If someone wants to go on talking with me, please do and tell me all about you and the time in the kibbutz. And especially Bonnie, if you know any news of the kitchen staff, lease let me know. And Bonnie, thanks for being so nice then in Eynat….Me and my Brother remember you very well……All the best to you and all who knows me…..

    Jari From Finland

  18. hello i am patrick and i stay in kibboutz einat in 1982, in the first time i work inthe bakery and after in farmhouse, i take the milk from the cows my boss is Dany and Moshe, i remember jari and jirki from the finland they work in the kitchen,my friend in from the kibboutz is Giora nikas, i remember to helmunt and germany,angie and dominique england,dave from south africa and sue from england and to annette andkim from danemark,i remember the good moments with shmulik and the bus in the desert, and rivka boss for the volunters,ofra the kitchen boss, i remeber to anelie from sweden she want stay in the kibboutz, i have good memory in this place, i want a day going again one time in this place for a small visite
    see you a day patrick

  19. Hi Im Katherine and I was a volunteer at Einat from May to August 1987, I had a great time there working in the cotton fields doing irrigation, also the orchards. We used to go to Rosh hayin and Peta tikvah. my friends at that time were Steve, Maria, Olly, Jane, Elan, Regina, Fraser and Dawn and Isabelle from France. Our boss was Janice who was the girl friend of Sheepy. Since leaving I have lost contact with everyone, but I still have great memories!

    1. Hi Kathy it’s Maria. Just found your name in this link about Kibbutz Einat. SUCH good memories. Hope life has treated you well xx

  20. Hi, I’m Claudia and I used to stay at Einat in 1974, when I was only 16. It was a great experience and I liked the orange picking job, even when it rained :-). I hated beeing with the chicken 🙂 and loved to be with the kids.I studied ballet by that time, so I spent quite a bit of time with Shmulik and Rivkas son.
    I also loved the nightshifts in the bakery, that meant more spare time to visit the country….
    I loved Shmulik and Rivka and most of all Raya from the children’s house.It was a great time being out in the desert or climbing up to Massada with Shmulik.By then it was a real adventure, today it’s more like sightseeing.
    Sometimes we heard gunfire in the distance, but I always felt very save and home in Einat.
    It’s good to hear that so many people had been there after me, sharing the same memories…..

  21. richard, I tried emailing you but it bounced back. contact me on dawn.johnson2@nhs.net

    yes, that was me in a yellow bikini – how on earth do you remember that?!?!

    last I heard Shipi was a Sgt, but its a few years now since I spoke with Dvorah. I was last there in 1997 for a visit. Saw Shlomi who was also in the Police Force (not the little Shlomi who went out with Jackie, but the other one).

    sorry to hear your photos were stolen, i can scan some of mine and email them to you if you want?
    let me know
    dawn

  22. i was in einat 1979 till a long time maybe 3/4 years on and of. i was very involved with a boy called uri. I remember my time there as great fun, meeting a huge amount of wonderful people and still would like to go and revisit. did not know the kibbutz is privitized. i remember metuka, judith, ali smullik an rifka, the german girl in charge of the volunteers who was very involved with one of the kibbutzniks mosje. cant remember her name. i worked in the bakery!!! what a night mare, also worked in the kitchens, gardens, advocado’s which was a big thing. the kibbutz did not want girls to pick advocados!!! me and my dutch pals hetty, anne marie and vera really had to fight to be allowed to work there. fell out of the trees a few times but what the hell. also worked with the cows with ben, haim, etc totally enjoyed my time there and hope to get an answer from some body i remember!!!!!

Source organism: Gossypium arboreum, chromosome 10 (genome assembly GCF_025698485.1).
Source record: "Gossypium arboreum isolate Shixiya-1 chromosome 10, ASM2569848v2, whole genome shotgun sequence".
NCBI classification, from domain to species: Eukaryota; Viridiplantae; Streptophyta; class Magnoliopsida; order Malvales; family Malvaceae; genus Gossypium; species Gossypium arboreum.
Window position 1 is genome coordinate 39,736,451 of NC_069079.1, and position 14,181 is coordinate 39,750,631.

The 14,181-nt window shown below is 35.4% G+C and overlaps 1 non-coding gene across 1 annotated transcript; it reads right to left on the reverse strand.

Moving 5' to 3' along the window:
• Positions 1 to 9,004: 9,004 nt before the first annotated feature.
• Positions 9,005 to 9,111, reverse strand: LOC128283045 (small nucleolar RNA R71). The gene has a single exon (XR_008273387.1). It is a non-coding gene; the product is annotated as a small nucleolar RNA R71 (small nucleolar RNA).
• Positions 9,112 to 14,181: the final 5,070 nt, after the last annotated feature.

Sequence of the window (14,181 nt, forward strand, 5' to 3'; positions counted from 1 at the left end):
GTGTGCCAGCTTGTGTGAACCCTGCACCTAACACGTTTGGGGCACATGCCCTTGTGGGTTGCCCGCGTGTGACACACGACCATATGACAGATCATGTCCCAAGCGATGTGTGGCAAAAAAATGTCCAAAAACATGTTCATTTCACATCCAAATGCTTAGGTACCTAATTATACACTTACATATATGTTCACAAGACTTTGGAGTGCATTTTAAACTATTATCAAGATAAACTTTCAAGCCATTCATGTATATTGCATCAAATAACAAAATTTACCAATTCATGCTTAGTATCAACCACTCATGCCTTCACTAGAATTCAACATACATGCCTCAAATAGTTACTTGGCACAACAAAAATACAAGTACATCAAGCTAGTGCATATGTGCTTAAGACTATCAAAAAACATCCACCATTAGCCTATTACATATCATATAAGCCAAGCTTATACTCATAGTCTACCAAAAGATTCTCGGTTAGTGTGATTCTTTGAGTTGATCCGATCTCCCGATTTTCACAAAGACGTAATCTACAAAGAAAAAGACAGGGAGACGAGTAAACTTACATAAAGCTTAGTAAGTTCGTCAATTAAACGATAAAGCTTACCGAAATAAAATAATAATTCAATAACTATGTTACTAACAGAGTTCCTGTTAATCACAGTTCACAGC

23. hi Barbara,
    i think I remember you, did you work in the cows with dutch girls Hetty and Saskia, and then did you go to Vetenary school nr Tel Aviv?

  24. I volunteered at Einat in Oct 1986 along with my partner at the time Stephen King (Not the Author), I recall the Meibar well and loved the bakery with co-partners in antics Tony Sebastio, we used to wet the pringle like crisps and frisbee them around the place eventually landing and sticking to the walls. Anyone know where Tony (Canadian) ended up, we were supposed to meet with him in Egypt but he never showed. He had a frog phobia which encouraged the search for frogs to put in his room most days. Finns Tina Liokkenen and Vescu, Phil Nield and Meredith Carter were our best mates and Elizabeth McEvey, all Australians. I remember Brian although sadly recall his dog Nixon more. There were the Swedes and names escape me but the tall blond lad who was hellbent on building a sauna. I had my 21st Birthday in Dec 1986, very drunken night resulting in falling into one of the giant Cacti. Feel very old as my son is now wanting to volunteer and am encouring him plenty, those few short months led to many lasting frienships, visits to Australia and long lasting great memories.

    1. Hi Sarah,
      Phil & I remember so well our great nights playing 500 with you and Steve back in 1986 at Einat.
      Fun times!! Thanks for bringing back the memories. Phil & I are married with 2 boys.
      PS I still love avocadoes!!!!

      July, 2012

    2. Hi Sarah & Merry,
      How great to see your posts. I am still at the same address & phone number Sarah. Please contact. Bernard & I have 4 beautiful boys. Cheers Elizabeth

  25. Hi, Bonnie, aren’t you friends with Ruth and Derek from NZ? If yes, then I remember your wedding on the kibbutz! Dana

  26. Hi Peter from South Africa
    Was a volunteer on K Einat in late-1974. Richard, Glen, Sarah-Jane, Susan, Angela, Gilian, Bob & Irene…. Would like to chat to anyone from that era